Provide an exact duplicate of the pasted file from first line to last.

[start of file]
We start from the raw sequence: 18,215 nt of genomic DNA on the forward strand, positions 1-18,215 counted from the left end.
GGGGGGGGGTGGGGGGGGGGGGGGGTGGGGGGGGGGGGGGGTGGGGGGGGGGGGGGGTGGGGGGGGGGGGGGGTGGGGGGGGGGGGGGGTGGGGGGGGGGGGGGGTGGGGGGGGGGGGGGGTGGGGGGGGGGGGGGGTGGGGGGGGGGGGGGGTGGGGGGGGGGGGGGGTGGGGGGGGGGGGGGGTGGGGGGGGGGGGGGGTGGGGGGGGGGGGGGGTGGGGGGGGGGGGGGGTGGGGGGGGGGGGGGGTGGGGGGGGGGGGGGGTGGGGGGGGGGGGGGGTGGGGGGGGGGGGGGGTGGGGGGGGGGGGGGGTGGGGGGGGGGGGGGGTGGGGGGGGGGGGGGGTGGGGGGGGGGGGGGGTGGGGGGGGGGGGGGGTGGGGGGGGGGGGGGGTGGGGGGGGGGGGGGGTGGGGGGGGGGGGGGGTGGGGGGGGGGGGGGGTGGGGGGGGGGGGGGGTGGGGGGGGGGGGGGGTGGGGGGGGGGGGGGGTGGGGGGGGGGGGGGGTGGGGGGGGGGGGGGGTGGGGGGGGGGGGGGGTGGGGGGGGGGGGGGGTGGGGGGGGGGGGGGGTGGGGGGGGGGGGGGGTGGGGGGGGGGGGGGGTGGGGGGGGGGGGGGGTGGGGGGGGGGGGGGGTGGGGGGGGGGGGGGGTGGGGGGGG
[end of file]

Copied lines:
We start from the raw sequence: 18,215 nt of genomic DNA on the forward strand, positions 1-18,215 counted from the left end.
GGGGGGGGGTGGGGGGGGGGGGGGGTGGGGGGGGGGGGGGGTGGGGGGGGGGGGGGGTGGGGGGGGGGGGGGGTGGGGGGGGGGGGGGGTGGGGGGGGGGGGGGGTGGGGGGGGGGGGGGGTGGGGGGGGGGGGGGGTGGGGGGGGGGGGGGGTGGGGGGGGGGGGGGGTGGGGGGGGGGGGGGGTGGGGGGGGGGGGGGGTGGGGGGGGGGGGGGGTGGGGGGGGGGGGGGGTGGGGGGGGGGGGGGGTGGGGGGGGGGGGGGGTGGGGGGGGGGGGGGGTGGGGGGGGGGGGGGGTGGGGGGGGGGGGGGGTGGGGGGGGGGGGGGGTGGGGGGGGGGGGGGGTGGGGGGGGGGGGGGGTGGGGGGGGGGGGGGGTGGGGGGGGGGGGGGGTGGGGGGGGGGGGGGGTGGGGGGGGGGGGGGGTGGGGGGGGGGGGGGGTGGGGGGGGGGGGGGGTGGGGGGGGGGGGGGGTGGGGGGGGGGGGGGGTGGGGGGGGGGGGGGGTGGGGGGGGGGGGGGGTGGGGGGGGGGGGGGGTGGGGGGGGGGGGGGGTGGGGGGGGGGGGGGGTGGGGGGGGGGGGGGGTGGGGGGGGGGGGGGGTGGGGGGGGGGGGGGGTGGGGGGGGGGGGGGGTGGGGGGGGGGGGGGGTGGGGGGGG